Dhammaceti, or Ramadhipati, King of Pegu, who erected these inscriptions in 1476 c AD was an ex-priest, who, in emulation of Asoka, Sirisanhabodhi-Parakkamabahu, and other Buddhist
kings of old, made the purity of Buddhism one of the objects of his earnest solicitude. The main object in founding the Kalyani-sima appears  to be to afford to the Priesthood  of Ramannadesa a
duly consecrated place for the purpose of performing upostha,  upasampada , and other ecclesiastical ceremonies and indirectly to   secure continuity in their succession from Mahinda, the Buddhist Apostle to Ceylon. It was regarded that the succession from Sona and Uttara, the missionaries to Suvannabhumi, had been interrupted in Burma because of the violent political convulsions to which the country had been subjected. In the 11th century AD, the Talaing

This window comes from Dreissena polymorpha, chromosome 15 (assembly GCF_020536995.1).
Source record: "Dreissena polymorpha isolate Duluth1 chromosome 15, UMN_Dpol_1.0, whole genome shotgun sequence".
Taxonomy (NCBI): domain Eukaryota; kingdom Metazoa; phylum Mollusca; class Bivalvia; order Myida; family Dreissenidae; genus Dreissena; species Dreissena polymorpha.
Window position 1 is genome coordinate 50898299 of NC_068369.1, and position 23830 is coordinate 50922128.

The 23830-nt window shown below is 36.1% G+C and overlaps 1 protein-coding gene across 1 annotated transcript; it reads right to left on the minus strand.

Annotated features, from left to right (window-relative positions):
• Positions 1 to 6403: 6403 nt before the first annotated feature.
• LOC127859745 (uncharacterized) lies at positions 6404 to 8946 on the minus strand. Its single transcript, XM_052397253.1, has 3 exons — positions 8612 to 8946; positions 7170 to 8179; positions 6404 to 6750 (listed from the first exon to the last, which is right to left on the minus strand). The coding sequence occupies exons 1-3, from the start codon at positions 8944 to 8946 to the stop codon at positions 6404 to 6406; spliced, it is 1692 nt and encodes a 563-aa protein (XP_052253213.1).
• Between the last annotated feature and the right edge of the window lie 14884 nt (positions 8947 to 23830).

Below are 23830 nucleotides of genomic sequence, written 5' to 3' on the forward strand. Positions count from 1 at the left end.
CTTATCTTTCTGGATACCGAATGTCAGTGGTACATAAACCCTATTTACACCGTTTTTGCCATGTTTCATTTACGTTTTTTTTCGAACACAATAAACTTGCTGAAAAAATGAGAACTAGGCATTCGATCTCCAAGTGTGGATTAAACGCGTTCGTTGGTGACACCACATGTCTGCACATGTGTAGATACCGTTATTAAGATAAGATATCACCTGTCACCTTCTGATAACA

Kingdom of Thaton was conquered by Anuruddha or Anawratazaw, King of Pagan;{Taw Sein Ko(1892);pp vi} [2]  

         Except there is slight difference in spelling of the name, it is solid evidence that Mon Kingdom of lower Burma was called “Suvarnabhumi”. There are definite evidences that a portion or the whole of Burma was known in later ages as Suvarnabhumi. Then Pegu was called Hamsavatipura. It means that not only Thaton but also Hamsavati-Pagu was also Suvarnabhumi.  The evidences available are more than sufficient to confirm there was a Mon kingdom in Ramannadesa of modern lower Burma.
      In addition to above mentioned evidences, there is an inscription which evidently stating that the upper Burma is also called Suvarnabhumi.

      According to Po-U-Daung Inscription (1774 AD), ‘Suvannaparanta, a designation usually syncopated into Sunaparanta or Sonnaparanta, included the country between the Lower Iravati and Chindwin and the Arakan Yoma. Now, Aparanta means ‘western end or extremity’, and hence the region denoted as Suvannaparanta may be taken to denote the western end or extremity of Suvarnabhumi. Thus these two place-names would authorize us to apply the name Suvarnabhumi to a large portion of Burma, both maritime and inland, and this would also suit the location of Ptolemy’s Chryse Chora. {Majumdar R C (1937 );pp47}[1]